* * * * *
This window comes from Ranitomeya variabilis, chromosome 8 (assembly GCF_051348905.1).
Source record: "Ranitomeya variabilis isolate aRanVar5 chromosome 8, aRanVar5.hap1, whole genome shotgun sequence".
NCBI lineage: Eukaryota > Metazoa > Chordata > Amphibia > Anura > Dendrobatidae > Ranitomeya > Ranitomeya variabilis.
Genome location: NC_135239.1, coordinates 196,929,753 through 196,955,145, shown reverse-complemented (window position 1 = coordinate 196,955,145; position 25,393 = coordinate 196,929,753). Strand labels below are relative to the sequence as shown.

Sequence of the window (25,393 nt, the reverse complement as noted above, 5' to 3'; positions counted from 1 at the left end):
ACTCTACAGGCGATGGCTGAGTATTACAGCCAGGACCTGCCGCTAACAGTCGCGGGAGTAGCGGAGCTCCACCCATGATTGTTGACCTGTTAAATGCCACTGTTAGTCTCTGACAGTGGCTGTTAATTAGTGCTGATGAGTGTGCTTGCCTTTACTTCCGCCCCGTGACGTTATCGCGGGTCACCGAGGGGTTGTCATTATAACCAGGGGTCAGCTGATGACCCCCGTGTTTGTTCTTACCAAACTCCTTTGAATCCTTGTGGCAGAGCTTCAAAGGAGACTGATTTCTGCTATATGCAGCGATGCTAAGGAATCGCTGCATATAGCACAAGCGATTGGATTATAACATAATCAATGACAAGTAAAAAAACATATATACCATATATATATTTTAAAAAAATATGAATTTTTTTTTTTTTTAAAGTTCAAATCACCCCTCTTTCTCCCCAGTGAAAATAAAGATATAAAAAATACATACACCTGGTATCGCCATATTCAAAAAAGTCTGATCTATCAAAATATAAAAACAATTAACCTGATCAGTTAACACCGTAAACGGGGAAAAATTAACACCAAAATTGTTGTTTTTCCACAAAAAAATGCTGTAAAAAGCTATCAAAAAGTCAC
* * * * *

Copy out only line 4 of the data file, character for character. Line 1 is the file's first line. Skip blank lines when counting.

Genome location: NC_135239.1, coordinates 196,929,753 through 196,955,145, shown reverse-complemented (window position 1 = coordinate 196,955,145; position 25,393 = coordinate 196,929,753). Strand labels below are relative to the sequence as shown.